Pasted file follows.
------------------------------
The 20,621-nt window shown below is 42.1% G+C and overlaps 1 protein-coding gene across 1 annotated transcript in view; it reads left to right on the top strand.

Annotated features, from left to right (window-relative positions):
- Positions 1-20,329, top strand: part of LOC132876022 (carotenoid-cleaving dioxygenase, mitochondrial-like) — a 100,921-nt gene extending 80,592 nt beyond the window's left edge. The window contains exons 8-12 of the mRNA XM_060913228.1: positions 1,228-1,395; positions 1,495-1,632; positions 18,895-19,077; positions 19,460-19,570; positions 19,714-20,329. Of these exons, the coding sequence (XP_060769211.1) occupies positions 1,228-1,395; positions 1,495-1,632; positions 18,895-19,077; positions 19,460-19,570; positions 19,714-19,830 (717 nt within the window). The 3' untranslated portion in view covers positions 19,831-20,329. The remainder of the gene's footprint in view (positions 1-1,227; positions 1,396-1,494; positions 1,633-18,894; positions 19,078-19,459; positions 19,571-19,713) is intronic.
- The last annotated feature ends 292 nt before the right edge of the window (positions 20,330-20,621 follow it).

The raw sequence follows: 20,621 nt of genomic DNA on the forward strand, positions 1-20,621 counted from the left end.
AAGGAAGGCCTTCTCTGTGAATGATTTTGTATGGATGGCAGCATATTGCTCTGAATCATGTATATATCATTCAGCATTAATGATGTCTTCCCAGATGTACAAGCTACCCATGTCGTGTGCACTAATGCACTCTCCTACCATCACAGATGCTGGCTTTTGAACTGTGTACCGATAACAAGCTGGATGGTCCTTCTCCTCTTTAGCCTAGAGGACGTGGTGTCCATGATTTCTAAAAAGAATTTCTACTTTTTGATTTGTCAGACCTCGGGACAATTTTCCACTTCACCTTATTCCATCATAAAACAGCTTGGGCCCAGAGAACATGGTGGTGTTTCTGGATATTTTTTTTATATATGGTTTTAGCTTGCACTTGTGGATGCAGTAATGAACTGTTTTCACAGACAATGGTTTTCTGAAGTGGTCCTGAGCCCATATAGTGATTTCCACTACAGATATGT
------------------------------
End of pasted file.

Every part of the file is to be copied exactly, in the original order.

The 20,621-nt window shown below is 42.1% G+C and overlaps 1 protein-coding gene across 1 annotated transcript in view; it reads left to right on the top strand.

Annotated features, from left to right (window-relative positions):
- Positions 1-20,329, top strand: part of LOC132876022 (carotenoid-cleaving dioxygenase, mitochondrial-like) — a 100,921-nt gene extending 80,592 nt beyond the window's left edge. The window contains exons 8-12 of the mRNA XM_060913228.1: positions 1,228-1,395; positions 1,495-1,632; positions 18,895-19,077; positions 19,460-19,570; positions 19,714-20,329. Of these exons, the coding sequence (XP_060769211.1) occupies positions 1,228-1,395; positions 1,495-1,632; positions 18,895-19,077; positions 19,460-19,570; positions 19,714-19,830 (717 nt within the window). The 3' untranslated portion in view covers positions 19,831-20,329. The remainder of the gene's footprint in view (positions 1-1,227; positions 1,396-1,494; positions 1,633-18,894; positions 19,078-19,459; positions 19,571-19,713) is intronic.
- The last annotated feature ends 292 nt before the right edge of the window (positions 20,330-20,621 follow it).

The raw sequence follows: 20,621 nt of genomic DNA on the forward strand, positions 1-20,621 counted from the left end.
AAGGAAGGCCTTCTCTGTGAATGATTTTGTATGGATGGCAGCATATTGCTCTGAATCATGTATATATCATTCAGCATTAATGATGTCTTCCCAGATGTACAAGCTACCCATGTCGTGTGCACTAATGCACTCTCCTACCATCACAGATGCTGGCTTTTGAACTGTGTACCGATAACAAGCTGGATGGTCCTTCTCCTCTTTAGCCTAGAGGACGTGGTGTCCATGATTTCTAAAAAGAATTTCTACTTTTTGATTTGTCAGACCTCGGGACAATTTTCCACTTCACCTTATTCCATCATAAAACAGCTTGGGCCCAGAGAACATGGTGGTGTTTCTGGATATTTTTTTTATATATGGTTTTAGCTTGCACTTGTGGATGCAGTAATGAACTGTTTTCACAGACAATGGTTTTCTGAAGTGGTCCTGAGCCCATATAGTGATTTCCACTACAGATATGT